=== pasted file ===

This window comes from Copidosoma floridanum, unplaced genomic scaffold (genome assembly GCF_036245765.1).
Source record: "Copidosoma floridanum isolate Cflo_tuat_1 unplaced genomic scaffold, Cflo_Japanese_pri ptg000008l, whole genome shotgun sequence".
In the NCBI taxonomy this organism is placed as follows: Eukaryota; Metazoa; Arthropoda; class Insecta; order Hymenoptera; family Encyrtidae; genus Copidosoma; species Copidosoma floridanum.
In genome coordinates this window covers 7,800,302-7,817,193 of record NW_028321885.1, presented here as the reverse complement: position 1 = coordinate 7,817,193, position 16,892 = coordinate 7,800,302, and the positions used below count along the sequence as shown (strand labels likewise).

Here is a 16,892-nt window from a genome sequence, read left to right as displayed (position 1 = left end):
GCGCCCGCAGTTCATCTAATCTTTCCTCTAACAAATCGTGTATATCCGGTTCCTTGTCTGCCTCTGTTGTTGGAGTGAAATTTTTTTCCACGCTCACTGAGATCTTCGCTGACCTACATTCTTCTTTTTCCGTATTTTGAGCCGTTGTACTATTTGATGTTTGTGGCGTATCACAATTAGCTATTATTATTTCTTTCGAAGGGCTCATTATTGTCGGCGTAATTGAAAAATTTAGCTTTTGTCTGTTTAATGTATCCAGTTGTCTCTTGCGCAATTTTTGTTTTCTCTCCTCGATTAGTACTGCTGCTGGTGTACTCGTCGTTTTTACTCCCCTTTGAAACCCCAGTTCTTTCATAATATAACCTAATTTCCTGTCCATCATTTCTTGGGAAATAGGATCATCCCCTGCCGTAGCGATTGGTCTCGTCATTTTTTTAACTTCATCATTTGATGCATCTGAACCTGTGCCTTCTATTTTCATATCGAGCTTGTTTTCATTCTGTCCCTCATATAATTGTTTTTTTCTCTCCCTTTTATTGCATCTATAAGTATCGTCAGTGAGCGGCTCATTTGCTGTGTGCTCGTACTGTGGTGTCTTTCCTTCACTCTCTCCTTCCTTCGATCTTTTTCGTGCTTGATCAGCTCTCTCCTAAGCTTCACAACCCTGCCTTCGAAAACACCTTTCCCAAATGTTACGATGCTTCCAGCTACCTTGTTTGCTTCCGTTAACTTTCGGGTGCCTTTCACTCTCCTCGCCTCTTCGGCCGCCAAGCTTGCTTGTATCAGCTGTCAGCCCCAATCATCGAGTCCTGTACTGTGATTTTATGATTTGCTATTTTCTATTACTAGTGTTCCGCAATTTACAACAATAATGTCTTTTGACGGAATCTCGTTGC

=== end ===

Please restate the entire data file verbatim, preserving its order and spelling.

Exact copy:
This window comes from Copidosoma floridanum, unplaced genomic scaffold (genome assembly GCF_036245765.1).
Source record: "Copidosoma floridanum isolate Cflo_tuat_1 unplaced genomic scaffold, Cflo_Japanese_pri ptg000008l, whole genome shotgun sequence".
In the NCBI taxonomy this organism is placed as follows: Eukaryota; Metazoa; Arthropoda; class Insecta; order Hymenoptera; family Encyrtidae; genus Copidosoma; species Copidosoma floridanum.
In genome coordinates this window covers 7,800,302-7,817,193 of record NW_028321885.1, presented here as the reverse complement: position 1 = coordinate 7,817,193, position 16,892 = coordinate 7,800,302, and the positions used below count along the sequence as shown (strand labels likewise).

Here is a 16,892-nt window from a genome sequence, read left to right as displayed (position 1 = left end):
GCGCCCGCAGTTCATCTAATCTTTCCTCTAACAAATCGTGTATATCCGGTTCCTTGTCTGCCTCTGTTGTTGGAGTGAAATTTTTTTCCACGCTCACTGAGATCTTCGCTGACCTACATTCTTCTTTTTCCGTATTTTGAGCCGTTGTACTATTTGATGTTTGTGGCGTATCACAATTAGCTATTATTATTTCTTTCGAAGGGCTCATTATTGTCGGCGTAATTGAAAAATTTAGCTTTTGTCTGTTTAATGTATCCAGTTGTCTCTTGCGCAATTTTTGTTTTCTCTCCTCGATTAGTACTGCTGCTGGTGTACTCGTCGTTTTTACTCCCCTTTGAAACCCCAGTTCTTTCATAATATAACCTAATTTCCTGTCCATCATTTCTTGGGAAATAGGATCATCCCCTGCCGTAGCGATTGGTCTCGTCATTTTTTTAACTTCATCATTTGATGCATCTGAACCTGTGCCTTCTATTTTCATATCGAGCTTGTTTTCATTCTGTCCCTCATATAATTGTTTTTTTCTCTCCCTTTTATTGCATCTATAAGTATCGTCAGTGAGCGGCTCATTTGCTGTGTGCTCGTACTGTGGTGTCTTTCCTTCACTCTCTCCTTCCTTCGATCTTTTTCGTGCTTGATCAGCTCTCTCCTAAGCTTCACAACCCTGCCTTCGAAAACACCTTTCCCAAATGTTACGATGCTTCCAGCTACCTTGTTTGCTTCCGTTAACTTTCGGGTGCCTTTCACTCTCCTCGCCTCTTCGGCCGCCAAGCTTGCTTGTATCAGCTGTCAGCCCCAATCATCGAGTCCTGTACTGTGATTTTATGATTTGCTATTTTCTATTACTAGTGTTCCGCAATTTACAACAATAATGTCTTTTGACGGAATCTCGTTGC